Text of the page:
In a move that will send shock waves throughout the entire IT retail channel, Harvey Norman today announced it has terminated its relationship with Compaq over the vendor's plans to open retail stores of its own.
The partnership was on target to achieve revenues of $97 million this financial year, according to John Slack-Smith, general manager of computers at HN.
Negotiations between HN chairman Gerry Harvey and senior Compaq channel executives failed to find common ground so Harvey, true to his threat, showed Compaq the door over their plans to expand direct marketing activities through a call centre and online sales as well as retail stores.
"That sort of marketing creates direct conflicts of interest with what we do as a retail business," Slack-Smith said. "They are no longer a business partner of ours, they are a competitor. Walking away from nearly $100 million in projected revenues this year is not something we have taken lightly, but given the nature of their business, we were left with no choice. Gerry was disappointed but as far as he was concerned there was no grey area here."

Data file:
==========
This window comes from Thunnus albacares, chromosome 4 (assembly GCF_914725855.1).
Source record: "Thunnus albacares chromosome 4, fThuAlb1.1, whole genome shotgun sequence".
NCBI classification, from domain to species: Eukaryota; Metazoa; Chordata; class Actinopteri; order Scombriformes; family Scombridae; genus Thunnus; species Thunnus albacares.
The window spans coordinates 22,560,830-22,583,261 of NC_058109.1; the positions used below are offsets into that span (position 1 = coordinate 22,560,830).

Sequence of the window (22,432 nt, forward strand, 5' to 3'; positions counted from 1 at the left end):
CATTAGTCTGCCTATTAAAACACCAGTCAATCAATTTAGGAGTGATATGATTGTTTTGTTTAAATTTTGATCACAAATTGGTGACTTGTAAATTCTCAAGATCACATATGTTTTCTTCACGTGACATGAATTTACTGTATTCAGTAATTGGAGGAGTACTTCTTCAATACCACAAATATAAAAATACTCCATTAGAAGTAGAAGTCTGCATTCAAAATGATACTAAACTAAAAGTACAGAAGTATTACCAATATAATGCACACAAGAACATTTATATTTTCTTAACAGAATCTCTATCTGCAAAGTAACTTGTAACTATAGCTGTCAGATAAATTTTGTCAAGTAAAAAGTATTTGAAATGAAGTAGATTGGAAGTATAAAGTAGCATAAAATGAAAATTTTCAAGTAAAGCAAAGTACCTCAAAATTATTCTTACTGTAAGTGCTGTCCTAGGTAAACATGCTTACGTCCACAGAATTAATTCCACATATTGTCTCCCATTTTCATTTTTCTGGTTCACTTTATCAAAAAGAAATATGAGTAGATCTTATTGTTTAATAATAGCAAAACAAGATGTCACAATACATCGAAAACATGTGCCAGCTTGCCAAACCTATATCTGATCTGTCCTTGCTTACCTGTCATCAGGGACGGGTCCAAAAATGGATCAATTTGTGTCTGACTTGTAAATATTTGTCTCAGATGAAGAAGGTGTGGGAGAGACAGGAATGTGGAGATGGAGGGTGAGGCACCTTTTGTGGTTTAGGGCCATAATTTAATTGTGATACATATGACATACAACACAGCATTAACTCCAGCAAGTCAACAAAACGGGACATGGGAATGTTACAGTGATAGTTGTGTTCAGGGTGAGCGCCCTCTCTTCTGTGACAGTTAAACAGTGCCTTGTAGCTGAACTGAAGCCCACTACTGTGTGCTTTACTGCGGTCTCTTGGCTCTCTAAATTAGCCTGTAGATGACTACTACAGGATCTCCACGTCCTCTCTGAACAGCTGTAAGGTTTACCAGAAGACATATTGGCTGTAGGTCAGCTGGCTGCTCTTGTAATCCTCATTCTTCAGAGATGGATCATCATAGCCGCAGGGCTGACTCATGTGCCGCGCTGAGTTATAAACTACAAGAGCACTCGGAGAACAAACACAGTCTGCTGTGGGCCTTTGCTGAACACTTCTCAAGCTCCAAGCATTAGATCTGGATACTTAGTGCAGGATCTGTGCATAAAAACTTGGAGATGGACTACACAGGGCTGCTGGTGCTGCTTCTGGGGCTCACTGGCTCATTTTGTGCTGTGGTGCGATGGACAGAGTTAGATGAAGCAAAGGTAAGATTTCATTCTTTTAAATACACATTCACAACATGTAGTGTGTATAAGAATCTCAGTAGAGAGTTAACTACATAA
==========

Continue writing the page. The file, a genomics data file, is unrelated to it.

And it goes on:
Slack-Smith said the ending of the Compaq supply opens opportunities for other global brands with IBM, HP and Packard Bell nominated as those most likely to step in to fill the vacant shoes. Local assemblers will also find more room to compete for punters at the 100 stores that are owned by Harvey Norman.
"Compaq is now a competitor, end of story," Slack-Smith said. "It is going to cause some serious soul searching by all retailers."
Slack-Smith said he was unsure whether other retailers would follow the HN lead but doesn't understand how they can afford not to. "How can any retailer afford to support its competitors," he said, before adding that there would be "a managed process for the closure of dealings with Compaq. All outstanding orders will be fulfilled and outstanding warranties honoured."
Compaq was unavailable for comment as this story was breaking.